My Thoughts on Steve Jobs

Wanted to share some thoughts about Steve Jobs’ passing today.  In my lifetime I won’t see another — at the same level as Steve influencing both business and technology.  The tweets I’ve seen today from my tech friends and cycling friends have told the impact.

I didn’t think I’d see the second coming of Apple.  When I was very young, all the cool families had an Apple.  I was stuck with the uncool TRS – 80.  I remember wondering around the malls looking at the Apple from afar.  Then x86 took hold on me.  When I was at Mayo, I remember our first electronic medical record project, and the failed, heaping pile of Macs that sat in our building waiting to be donated away.  But for me there was a sadness even at that time.  I wanted the Newton to be successful.  NEXT was interesting to me, being a hard core Unix guy.  The second coming was a great thing to see!

The legacy for me is both a mixture like Steve’s grasp on the world — business and design and it just so happens he chose to enlighten IT.  I can’t imagine the complexity that I would have in my personal and business life without Apple. I am 100% sure that I would not have thought I’d ever say that in the 90s and even early 2000s.  Two of my favorite Jobisms…

Real artists ship — always move the ball forward.  Perhaps the 4s is that.

Don’t ask customers what they want — Ford said the same thing.  Jobs took this to another level, and reduced complexity in a convenient and always on way.

On the business side Steve took on the music industry and brought the consumers choice.  We probably didn’t see this at the time but it was a huge impact on how we view the music world today.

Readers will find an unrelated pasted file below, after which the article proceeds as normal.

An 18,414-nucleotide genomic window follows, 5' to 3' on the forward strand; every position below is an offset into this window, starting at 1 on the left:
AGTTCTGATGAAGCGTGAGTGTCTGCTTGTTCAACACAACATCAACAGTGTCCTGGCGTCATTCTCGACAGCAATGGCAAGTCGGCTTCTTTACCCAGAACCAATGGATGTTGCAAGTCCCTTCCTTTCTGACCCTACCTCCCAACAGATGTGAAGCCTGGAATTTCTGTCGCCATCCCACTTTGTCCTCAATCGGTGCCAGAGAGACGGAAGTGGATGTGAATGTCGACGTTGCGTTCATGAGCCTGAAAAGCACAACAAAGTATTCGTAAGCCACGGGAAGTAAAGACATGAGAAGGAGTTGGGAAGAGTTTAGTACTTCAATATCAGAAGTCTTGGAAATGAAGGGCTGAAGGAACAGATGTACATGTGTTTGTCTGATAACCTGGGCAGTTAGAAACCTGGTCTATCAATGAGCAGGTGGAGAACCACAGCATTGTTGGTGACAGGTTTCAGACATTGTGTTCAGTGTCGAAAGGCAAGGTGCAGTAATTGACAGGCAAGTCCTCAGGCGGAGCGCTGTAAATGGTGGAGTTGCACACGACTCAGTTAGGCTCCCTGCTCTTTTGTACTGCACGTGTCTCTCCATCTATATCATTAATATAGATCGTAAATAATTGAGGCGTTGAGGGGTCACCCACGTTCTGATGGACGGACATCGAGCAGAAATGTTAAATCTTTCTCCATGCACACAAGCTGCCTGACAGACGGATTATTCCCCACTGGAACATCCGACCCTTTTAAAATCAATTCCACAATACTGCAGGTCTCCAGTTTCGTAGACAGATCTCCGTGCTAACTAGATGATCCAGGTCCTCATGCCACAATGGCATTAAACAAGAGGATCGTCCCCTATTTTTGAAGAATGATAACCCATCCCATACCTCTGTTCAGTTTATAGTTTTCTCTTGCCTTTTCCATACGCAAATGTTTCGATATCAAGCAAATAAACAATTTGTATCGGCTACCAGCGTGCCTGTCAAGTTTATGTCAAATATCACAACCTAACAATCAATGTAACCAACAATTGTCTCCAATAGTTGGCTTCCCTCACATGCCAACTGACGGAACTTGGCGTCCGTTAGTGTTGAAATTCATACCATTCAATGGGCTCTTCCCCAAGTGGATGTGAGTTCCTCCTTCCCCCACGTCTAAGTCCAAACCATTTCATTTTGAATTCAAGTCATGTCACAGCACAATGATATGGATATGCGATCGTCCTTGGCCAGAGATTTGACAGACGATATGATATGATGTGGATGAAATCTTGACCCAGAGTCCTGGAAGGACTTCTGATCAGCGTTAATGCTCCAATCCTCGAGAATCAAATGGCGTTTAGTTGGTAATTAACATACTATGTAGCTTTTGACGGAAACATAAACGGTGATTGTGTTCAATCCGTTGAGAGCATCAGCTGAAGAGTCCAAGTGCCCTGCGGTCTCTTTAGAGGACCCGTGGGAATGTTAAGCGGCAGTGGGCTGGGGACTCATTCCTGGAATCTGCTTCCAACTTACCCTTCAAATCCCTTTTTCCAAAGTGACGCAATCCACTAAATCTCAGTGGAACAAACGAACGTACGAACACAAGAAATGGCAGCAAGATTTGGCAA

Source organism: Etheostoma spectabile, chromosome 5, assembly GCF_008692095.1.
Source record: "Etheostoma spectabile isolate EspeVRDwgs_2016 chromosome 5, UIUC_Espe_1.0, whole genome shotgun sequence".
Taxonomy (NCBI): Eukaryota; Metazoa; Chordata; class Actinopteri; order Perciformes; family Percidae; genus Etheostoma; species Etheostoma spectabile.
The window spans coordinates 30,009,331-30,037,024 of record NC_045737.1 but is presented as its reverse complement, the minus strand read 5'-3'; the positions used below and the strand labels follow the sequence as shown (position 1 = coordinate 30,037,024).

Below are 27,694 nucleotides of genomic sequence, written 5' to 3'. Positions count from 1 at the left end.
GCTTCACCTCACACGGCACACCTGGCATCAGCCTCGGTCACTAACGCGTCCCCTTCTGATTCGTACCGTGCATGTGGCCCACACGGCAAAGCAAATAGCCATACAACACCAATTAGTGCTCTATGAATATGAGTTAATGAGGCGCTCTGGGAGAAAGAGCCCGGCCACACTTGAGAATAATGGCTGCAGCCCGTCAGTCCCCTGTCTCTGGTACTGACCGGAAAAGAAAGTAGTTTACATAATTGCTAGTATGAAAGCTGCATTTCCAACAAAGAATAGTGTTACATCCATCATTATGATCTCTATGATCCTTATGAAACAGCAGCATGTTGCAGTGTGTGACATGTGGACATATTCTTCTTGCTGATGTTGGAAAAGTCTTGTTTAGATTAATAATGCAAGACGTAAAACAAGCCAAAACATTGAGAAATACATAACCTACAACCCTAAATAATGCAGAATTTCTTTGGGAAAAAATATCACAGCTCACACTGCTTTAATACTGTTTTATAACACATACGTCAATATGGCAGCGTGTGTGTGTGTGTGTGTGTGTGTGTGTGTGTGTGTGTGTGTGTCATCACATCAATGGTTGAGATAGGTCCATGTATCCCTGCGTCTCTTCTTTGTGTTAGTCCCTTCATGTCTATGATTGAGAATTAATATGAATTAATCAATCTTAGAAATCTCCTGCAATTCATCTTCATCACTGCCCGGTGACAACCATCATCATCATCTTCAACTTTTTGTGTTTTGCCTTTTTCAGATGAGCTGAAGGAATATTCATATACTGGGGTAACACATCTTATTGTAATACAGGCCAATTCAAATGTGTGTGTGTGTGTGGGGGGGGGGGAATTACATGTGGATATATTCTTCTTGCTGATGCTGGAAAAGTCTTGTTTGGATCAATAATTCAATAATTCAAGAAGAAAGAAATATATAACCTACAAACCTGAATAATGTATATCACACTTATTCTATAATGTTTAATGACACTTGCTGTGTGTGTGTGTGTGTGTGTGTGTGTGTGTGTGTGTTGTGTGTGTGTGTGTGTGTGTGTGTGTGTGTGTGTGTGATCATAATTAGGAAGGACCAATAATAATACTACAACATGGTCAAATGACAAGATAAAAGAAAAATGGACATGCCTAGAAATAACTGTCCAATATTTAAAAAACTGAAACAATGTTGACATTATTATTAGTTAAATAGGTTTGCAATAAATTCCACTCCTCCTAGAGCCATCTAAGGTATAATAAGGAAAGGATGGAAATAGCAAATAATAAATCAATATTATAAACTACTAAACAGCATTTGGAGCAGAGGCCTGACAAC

RIP Steve. Thanks for the ride.

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1 comment so far

  1. Matt Wallace on

    Steve’s death has shaken me up more than expected. I’m not sure why. I’m a sucker for that quintessentially American “we built a revolution in our garage” story… but how many guys start a company like that, get ousted as it goes off the rails, and then return and bring it back to life, bigger than ever?

    The disregard for convention… the LSD, the buddhism, the “reality distortion field”, the fanatical attention to detail… Then there’s the fact that Jobs, ousted from Apple, made $4b off Pixar. How does a guy start Apple in his parents’ garage, and then somehow do it again?

    Then you trace the threads and wonder… if there was no Jobs, would Bill Atkinson have made Hypercard? Without Hypercard, would Tim Berners-Lee have invented the WWW?

    Certainly, Apple was, like Xerox and Sun, one of those nebulas that simply gave birth to so much of the industry. But the rise and fall and rise story is so amazing it wouldn’t be believable as fiction.

    And yet he was only 56. This was a man who created incredible things, defied convention, and changed the world… and it is a painful reminder of our mortality to see his bright flame snuffed out so soon.

    RIP Steve, indeed.


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